When Paul dies, Uncle Oscar implies to Hester that she is actually better off now—she has eighty thousand pounds and no longer has to deal with a son who was unfit to manage in the world. Oscar clearly does not care deeply for Paul, even though Paul is his nephew and helped him win thousands of pounds. Hester initially seems not to care for her children either and feels cold whenever they are around her. When Paul falls ill, however, she is overcome with “tormented motherhood.” While she previously felt stony-hearted toward her children because she was not attached to them, she now feels as through her heart has vanished altogether and become a stone. Instead of feeling coldness, she now feels loss and despair. Paul and Hester are not close during Paul’s lifetime, although they may have been growing closer—but then Paul dies, and Lawrence doesn’t even show us Hester’s reaction. Instead we just see Oscar’s callous weighing of Paul’s death in terms of its monetary value.
While Hester’s emotions could certainly be interpreted as the feelings of love that a mother should naturally have for her son, some critics have interpreted “The Rocking Horse Winner” in a more sexual, psychoanalytical way. These writers see Paul’s riding motion and the frenzied state he falls into while riding as metaphors for intercourse or masturbation. Since Paul rides the rocking-horse to please his mother in particular, some think that this story has Freudian undertones. Psychoanalyst Sigmund Freud believed in the existence of an Oedipal complex, or that young boys are first sexually attracted to their own mothers. According to Freud, healthy children grow out of this desire, but those with neuroses do not. Thus, while “The Rocking Horse Winner” can be read as a story about the pitfalls of luck and greed, it can also be interpreted as a portrait of sexual neurosis, and how Paul’s frustrated Oedipal desires ultimately lead to his death.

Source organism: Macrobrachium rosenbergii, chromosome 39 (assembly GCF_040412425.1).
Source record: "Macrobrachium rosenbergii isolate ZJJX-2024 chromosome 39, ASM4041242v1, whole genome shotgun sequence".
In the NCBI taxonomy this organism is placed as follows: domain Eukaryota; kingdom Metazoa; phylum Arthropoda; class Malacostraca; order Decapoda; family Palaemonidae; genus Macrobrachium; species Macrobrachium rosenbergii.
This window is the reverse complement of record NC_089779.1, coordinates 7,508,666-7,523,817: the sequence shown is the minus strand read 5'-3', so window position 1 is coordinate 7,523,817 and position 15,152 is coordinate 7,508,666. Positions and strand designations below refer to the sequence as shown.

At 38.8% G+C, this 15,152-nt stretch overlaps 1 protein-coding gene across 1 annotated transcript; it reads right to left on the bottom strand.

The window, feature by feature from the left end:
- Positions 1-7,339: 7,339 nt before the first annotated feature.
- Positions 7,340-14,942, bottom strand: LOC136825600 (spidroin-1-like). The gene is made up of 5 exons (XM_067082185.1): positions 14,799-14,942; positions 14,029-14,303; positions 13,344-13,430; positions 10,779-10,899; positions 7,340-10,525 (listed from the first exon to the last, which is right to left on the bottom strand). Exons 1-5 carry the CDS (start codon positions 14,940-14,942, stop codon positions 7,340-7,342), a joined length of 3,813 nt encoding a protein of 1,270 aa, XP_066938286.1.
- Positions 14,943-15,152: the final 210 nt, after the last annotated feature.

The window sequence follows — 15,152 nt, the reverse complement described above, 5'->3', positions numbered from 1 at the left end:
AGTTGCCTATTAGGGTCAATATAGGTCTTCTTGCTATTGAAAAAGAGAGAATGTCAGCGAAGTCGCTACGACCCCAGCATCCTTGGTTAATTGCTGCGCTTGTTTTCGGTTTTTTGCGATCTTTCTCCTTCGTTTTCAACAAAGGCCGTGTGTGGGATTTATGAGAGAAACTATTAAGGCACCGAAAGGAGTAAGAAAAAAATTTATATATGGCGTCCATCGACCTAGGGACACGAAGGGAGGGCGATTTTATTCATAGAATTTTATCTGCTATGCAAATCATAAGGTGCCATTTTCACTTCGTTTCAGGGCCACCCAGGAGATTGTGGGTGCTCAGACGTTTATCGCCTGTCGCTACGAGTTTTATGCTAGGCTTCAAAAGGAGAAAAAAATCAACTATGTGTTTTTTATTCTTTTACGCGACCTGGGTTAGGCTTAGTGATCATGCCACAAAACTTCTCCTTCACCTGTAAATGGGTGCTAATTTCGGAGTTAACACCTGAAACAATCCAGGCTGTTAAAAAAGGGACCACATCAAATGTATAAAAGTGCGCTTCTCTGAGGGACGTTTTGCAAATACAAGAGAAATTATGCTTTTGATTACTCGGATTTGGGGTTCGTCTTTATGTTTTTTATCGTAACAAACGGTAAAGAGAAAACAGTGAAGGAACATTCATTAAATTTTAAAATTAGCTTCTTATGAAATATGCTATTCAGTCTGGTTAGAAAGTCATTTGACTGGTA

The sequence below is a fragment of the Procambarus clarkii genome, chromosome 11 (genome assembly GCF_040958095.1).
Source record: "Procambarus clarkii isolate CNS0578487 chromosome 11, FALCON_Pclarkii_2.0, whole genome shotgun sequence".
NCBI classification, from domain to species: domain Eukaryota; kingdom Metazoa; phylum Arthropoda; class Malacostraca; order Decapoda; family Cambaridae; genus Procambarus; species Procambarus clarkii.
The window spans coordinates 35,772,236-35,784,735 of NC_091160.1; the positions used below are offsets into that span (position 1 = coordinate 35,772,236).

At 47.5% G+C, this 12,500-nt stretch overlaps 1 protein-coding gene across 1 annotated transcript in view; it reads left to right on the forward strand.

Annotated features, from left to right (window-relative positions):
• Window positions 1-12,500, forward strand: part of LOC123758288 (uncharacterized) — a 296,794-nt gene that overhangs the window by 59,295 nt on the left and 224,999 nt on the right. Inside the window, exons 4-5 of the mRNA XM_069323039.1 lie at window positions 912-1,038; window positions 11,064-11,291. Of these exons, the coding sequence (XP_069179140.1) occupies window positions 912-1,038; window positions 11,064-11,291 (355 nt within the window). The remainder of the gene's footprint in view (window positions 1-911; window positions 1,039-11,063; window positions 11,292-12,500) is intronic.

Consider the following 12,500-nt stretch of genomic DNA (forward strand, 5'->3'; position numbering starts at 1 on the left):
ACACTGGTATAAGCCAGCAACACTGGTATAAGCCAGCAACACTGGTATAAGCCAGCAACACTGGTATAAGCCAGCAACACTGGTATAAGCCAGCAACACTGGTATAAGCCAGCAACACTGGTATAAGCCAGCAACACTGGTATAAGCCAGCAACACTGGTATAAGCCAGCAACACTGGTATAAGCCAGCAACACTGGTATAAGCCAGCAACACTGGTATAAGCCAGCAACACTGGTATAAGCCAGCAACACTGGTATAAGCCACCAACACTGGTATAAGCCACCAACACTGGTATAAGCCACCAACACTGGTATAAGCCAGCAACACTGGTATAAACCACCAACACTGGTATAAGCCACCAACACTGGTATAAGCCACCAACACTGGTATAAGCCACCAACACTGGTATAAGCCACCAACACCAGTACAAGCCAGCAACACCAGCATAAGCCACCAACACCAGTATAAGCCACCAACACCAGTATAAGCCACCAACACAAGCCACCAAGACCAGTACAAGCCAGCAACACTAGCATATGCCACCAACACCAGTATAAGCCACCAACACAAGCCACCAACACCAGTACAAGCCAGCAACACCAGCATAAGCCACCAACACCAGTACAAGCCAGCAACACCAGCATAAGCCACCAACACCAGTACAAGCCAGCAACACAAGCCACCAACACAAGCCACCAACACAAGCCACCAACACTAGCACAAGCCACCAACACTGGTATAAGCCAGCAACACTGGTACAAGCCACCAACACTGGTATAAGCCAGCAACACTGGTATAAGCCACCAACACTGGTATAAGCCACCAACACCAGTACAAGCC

Family and Intimacy ThemeTracker
Family and Intimacy Quotes in The Rocking-Horse Winner
Yet nobody ever said it aloud. The whisper was everywhere, and therefore no one spoke it. Just as no one ever says: “We are breathing!” in spite of the fact that breath is coming and going all the time.”
And he would slash the horse on the neck with the little whip he had asked Uncle Oscar for. He knew the horse could take him to where there was luck, if only he forced it. So he would mount again, and start on his furious ride, hoping at last to get there.
“I started it for mother. She said she had no luck, because father is unlucky, so I thought if I was lucky, it might stop the whispering.”
He hardly heard what was spoken to him, he was very frail, and his eyes were really uncanny. His mother had sudden strange seizures of uneasiness about him. Sometimes, for half an hour, she would feel a sudden anxiety about him that was almost anguish. She wanted to rush to him at once, and know he was safe.
There was a strange, heavy, and yet not loud noise. Her heart stood still. It was a soundless noise, yet rushing and powerful. Something huge, in violent, hushed motion. What was it? What in God’s Name was it? She ought to know. She felt that she knew the noise. She knew what it was.
His eyes blazed at her for one strange and senseless second, as he ceased urging his wooden horse. Then he fell with a crash to the ground, and she, all her tormented motherhood flooding upon her, rushed to gather him up.
“I never told you, mother, that if I can ride my horse, and get there, then I’m absolutely sure—oh, absolutely! Mother, did I ever tell you? I am lucky!”
“My God, Hester, you’re eighty-odd thousand to the good, and a poor devil of a son to the bad. But, poor devil, he’s best gone out of a life where he rides his rocking-horse to find a winner.”